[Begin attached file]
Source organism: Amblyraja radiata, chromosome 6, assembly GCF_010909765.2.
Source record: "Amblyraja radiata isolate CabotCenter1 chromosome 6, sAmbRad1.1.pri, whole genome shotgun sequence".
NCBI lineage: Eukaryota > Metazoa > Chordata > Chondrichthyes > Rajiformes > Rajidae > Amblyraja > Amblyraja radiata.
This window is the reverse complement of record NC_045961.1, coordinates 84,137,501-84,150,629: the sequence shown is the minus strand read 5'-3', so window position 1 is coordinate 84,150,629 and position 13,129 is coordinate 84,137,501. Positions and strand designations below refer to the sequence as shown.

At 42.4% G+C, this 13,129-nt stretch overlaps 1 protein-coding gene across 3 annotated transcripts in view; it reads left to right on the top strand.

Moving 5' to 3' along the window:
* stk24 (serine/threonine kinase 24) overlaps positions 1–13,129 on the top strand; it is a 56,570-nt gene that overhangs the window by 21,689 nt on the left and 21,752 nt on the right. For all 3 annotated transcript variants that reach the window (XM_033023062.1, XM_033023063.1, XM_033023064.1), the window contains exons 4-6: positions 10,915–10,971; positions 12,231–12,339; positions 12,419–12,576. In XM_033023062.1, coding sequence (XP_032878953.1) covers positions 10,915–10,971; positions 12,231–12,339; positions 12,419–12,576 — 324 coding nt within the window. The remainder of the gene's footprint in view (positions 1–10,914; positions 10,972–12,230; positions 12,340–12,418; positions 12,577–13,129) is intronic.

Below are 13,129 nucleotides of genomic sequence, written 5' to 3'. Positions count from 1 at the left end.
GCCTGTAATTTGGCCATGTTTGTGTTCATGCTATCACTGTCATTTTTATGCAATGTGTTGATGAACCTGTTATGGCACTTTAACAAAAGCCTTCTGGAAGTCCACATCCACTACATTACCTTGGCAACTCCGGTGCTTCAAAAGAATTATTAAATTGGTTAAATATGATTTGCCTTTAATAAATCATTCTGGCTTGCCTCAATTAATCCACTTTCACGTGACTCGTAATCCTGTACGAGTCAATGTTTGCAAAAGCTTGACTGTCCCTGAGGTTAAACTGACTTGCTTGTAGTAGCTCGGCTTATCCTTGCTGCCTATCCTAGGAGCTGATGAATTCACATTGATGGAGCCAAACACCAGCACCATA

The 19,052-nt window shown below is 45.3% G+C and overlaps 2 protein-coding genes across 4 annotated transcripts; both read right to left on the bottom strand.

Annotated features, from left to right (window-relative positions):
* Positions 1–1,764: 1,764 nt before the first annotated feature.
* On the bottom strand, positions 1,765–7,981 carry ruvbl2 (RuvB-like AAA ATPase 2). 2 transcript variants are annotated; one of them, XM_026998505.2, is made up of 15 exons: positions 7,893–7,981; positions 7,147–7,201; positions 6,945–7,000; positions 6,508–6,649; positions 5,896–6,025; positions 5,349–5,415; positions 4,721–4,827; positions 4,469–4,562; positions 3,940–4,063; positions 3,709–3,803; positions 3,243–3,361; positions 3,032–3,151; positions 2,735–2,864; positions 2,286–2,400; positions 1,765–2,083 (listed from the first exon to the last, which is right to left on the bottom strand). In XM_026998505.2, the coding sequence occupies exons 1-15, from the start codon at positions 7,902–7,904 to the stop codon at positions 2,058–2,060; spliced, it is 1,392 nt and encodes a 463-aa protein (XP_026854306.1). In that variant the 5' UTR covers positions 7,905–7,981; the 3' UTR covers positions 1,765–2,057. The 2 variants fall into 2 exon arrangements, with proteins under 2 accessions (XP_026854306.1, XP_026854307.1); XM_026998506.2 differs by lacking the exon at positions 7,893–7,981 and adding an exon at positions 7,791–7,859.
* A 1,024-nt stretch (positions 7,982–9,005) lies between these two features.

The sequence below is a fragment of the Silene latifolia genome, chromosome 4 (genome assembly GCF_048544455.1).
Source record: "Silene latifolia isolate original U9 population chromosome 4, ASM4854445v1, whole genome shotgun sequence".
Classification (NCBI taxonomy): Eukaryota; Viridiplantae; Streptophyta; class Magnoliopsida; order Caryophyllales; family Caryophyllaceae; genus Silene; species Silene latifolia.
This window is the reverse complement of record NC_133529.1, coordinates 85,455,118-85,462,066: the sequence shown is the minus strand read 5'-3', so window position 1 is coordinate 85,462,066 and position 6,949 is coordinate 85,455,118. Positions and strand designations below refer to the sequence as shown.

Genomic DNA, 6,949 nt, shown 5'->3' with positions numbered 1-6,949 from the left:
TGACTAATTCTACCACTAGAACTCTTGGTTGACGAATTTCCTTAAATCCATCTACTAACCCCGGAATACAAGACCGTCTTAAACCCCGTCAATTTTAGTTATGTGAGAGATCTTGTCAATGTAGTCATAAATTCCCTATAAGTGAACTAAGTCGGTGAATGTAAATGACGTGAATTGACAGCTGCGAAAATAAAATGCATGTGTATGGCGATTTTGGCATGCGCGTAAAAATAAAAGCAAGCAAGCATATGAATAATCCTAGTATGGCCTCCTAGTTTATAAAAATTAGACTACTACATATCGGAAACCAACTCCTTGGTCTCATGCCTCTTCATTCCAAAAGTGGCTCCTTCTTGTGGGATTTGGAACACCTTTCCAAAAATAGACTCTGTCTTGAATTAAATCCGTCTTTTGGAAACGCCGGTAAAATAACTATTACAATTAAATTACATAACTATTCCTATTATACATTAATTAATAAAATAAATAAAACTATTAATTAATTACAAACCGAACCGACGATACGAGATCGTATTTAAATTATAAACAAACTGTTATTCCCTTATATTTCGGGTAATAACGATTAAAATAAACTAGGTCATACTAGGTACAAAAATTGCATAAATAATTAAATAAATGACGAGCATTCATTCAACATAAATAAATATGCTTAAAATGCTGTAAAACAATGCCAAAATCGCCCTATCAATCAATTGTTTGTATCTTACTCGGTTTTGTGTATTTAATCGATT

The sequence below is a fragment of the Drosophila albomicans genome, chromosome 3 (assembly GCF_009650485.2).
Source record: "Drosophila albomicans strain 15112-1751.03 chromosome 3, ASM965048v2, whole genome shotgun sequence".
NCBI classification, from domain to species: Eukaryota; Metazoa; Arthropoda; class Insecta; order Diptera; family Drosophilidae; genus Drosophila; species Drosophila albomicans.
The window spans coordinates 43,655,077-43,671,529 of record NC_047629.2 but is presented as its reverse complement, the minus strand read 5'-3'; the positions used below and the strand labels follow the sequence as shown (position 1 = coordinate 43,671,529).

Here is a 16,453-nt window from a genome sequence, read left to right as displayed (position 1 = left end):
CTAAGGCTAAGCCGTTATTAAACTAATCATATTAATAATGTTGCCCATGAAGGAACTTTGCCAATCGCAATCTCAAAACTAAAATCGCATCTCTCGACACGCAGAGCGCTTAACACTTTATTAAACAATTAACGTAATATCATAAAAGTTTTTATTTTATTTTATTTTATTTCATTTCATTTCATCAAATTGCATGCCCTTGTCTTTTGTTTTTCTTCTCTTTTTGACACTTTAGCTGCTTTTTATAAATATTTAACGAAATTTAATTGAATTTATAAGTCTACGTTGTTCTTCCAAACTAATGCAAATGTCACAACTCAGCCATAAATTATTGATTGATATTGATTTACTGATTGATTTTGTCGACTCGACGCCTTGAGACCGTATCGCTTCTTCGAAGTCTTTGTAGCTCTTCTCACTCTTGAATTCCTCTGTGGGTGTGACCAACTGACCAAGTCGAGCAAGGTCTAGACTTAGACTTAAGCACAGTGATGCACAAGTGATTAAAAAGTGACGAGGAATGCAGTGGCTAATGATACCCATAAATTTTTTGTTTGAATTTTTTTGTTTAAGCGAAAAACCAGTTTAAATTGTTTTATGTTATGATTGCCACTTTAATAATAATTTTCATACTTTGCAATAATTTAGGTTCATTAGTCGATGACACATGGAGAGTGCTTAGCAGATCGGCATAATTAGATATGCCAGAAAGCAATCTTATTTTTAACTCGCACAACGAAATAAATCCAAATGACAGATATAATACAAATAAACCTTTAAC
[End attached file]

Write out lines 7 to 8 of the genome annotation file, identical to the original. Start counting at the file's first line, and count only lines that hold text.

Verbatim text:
* stk24 (serine/threonine kinase 24) overlaps positions 1–13,129 on the top strand; it is a 56,570-nt gene that overhangs the window by 21,689 nt on the left and 21,752 nt on the right. For all 3 annotated transcript variants that reach the window (XM_033023062.1, XM_033023063.1, XM_033023064.1), the window contains exons 4-6: positions 10,915–10,971; positions 12,231–12,339; positions 12,419–12,576. In XM_033023062.1, coding sequence (XP_032878953.1) covers positions 10,915–10,971; positions 12,231–12,339; positions 12,419–12,576 — 324 coding nt within the window. The remainder of the gene's footprint in view (positions 1–10,914; positions 10,972–12,230; positions 12,340–12,418; positions 12,577–13,129) is intronic.

Below are 13,129 nucleotides of genomic sequence, written 5' to 3'. Positions count from 1 at the left end.